Highlights:

  • The lawyers including P Chidambaram, Kapil Sibal, Anand Grover, Indira Jaising, Prashant Bhushan, Iqbal Chagla in a letter referred to the proceedings undertaken by the top court on certain PILs and urged that judicial notice be taken to help the migrant workers.
  • The manner and matter of the former judge who got an article published under the caption, “Supreme Court Deserves an ‘F’ Grade For Its Handling of Migrants”, definitely caused a diminution of the image of the court in the estimation of the members of the public.
  •  Their aim is really and substantially to discredit the government and specifically the Prime Minister. When that is not working as per their script they turn to a soft target- the judges and the court.

What happened in and around the centre of the judicial process over the “migrant workers” at the instance of a few senior lawyers created poignancy of the high order in the peace-loving community of lawyers and the public.

On 26-05-2020 a three-judge bench of the Supreme Court told the government at the Centre and the states to report back in two days on the steps being taken to help migrant workers stranded due to the nationwide Covid-19 lockdown. This is a refreshing development as on previous occasions the Court was not much enthusiastic to tread on to the territory of the executive. Earlier proceedings were closed on the basis of the submissions by the Government counsel. In fact, the government was straining every nerve to make things happen for the relief of the poor workers. But very soon the problem turned into a major humanitarian crisis. The Court suo-moto took the subject to its file and issued notice.

A bench led by Justice Ashok Bhushan on 26-05-2020 said it was taking suo motu note of media reports and the many representations that they had received about the plight of migrants. In its preliminary remarks recorded in the order, the bench said the central and state governments should immediately provide adequate transport arrangements, food, and shelters “free of costs”. The Bench never made any observations castigating the government. The Court explained in the order the reasons for taking up the matter. The Court also gave governments time until 28-05-2020 to come up with their response. With a very objective and balanced view, it thought aloud that the government and the states had taken measures “yet there have been inadequacies and certain lapses”. “We are of the view that effective concentrated efforts are required to redeem the situation.” The Court also had adverted to media reports, “continuously showing the unfortunate and miserable conditions of migrant labourers” walking on-foot and cycles from long distances.

“They have also been complaining of not being provided food and water by the administration at places where they were stranded or in the way i.e. highways from which they proceeded on-foot, cycles or other modes of transport.”  Supreme Court said, “this section of the society needs succour and help” by the governments concerned. This is a most matured approach maintained always with a high degree of dignity by the Supreme Court, but at the same time reacting effectively and constructively to the blatant thwarting of the fundamental rights of the unwept and unhonoured lot of the society. The court opined that the governments though were doing effectively to tackle the issue more attention and action was felt to be necessary. The governments had accepted the advice of the Court with all humility and obliged to come back with details of action taken in the meantime. The matter was to be considered by the Court again on 28-05-2020.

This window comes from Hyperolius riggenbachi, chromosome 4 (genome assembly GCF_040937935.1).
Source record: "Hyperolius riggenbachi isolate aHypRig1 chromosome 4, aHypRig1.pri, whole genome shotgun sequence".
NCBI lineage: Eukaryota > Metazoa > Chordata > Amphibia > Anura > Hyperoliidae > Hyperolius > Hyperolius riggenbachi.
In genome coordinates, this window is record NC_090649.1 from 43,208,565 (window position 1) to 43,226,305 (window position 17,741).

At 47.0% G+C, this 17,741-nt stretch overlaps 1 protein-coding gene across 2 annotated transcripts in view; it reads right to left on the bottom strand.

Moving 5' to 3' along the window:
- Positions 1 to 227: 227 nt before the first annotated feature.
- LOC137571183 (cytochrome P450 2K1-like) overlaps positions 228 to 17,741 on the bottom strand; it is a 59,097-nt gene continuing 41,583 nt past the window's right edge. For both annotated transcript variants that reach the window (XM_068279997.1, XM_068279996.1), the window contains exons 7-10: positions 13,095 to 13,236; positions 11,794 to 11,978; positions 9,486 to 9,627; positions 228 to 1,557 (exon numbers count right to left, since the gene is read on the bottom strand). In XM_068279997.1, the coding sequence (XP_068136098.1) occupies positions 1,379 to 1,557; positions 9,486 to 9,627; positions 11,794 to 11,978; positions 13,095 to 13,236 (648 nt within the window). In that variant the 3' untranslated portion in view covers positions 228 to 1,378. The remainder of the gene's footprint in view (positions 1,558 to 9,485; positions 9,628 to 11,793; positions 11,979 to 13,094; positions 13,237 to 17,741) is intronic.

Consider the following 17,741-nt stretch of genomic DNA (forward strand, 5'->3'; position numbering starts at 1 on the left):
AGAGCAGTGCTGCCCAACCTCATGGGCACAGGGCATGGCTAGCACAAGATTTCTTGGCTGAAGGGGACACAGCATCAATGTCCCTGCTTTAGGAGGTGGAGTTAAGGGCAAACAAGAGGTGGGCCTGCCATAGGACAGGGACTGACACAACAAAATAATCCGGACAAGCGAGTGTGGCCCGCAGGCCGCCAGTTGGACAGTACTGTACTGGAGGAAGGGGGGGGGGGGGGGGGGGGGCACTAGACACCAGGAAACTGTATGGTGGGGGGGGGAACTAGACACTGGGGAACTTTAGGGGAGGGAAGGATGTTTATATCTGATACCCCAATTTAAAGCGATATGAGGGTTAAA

A day before the Supreme Court took cognizance on its own the “unfortunate and miserable” plight of migrant labourers, twenty prominent lawyers from Delhi and Mumbai wrote a critical letter to Chief Justice of India (CJI) S A Bobde and other judges saying the top court’s “apparent indifference” to the humanitarian crisis and its “institutional deference” to statements of the executive would amount to abdication of constitutional role if not rectified immediately. This started to turn the course of events with apparent acrimony.

The lawyers including P Chidambaram, Kapil Sibal, Anand Grover, Indira Jaising, Prashant Bhushan, Iqbal Chagla in a letter referred to the proceedings undertaken by the top court on certain PILs and urged that judicial notice be taken to help the migrant workers. “We respectfully submit that this institutional deference to statements made on behalf of the Government and the Court’s apparent indifference to this enormous humanitarian crisis, would if not rectified immediately, amount to the Court having abdicated its constitutional role and duty to these teeming millions of poor, hungry migrants,” the letter said. They are some of the best lawyers of the Supreme Court Bar. They are public men of known identity and stature. Yes, they are all “honourable men”. It is their institution, no doubt, but it is the institution of others also, others who do not share their mode of operation and their points of view. Genuinely said it is the institution for the people of India, of this and coming generations. Then the question arises whether the Court can be allowed to be converted into a theatre of the Absurd at the hands of a few self-righteous people. While stating the grievances of the migrants these men of eminence made judgmental observations on the Court also. There were other“honourable men” too; equally erudite from all of whom the Court over the years has benefited so much. Lawyers like Mohan Katarki, SiddarthLuthra, Santosh Paul, Mahalaxmi Pavani, CU Singh, Vikas Singh, Aspi Chinoy, Mihir Desai, Janak Dwarkadas, Rajani Iyer, Yusuf Muchhala, Rajiv Patil, Navroz Serve, Galati Singh, and Sanjay Singhvi also signed the letter. All honourable men and their epistolary harangue touched heights of didacticism when they told the court,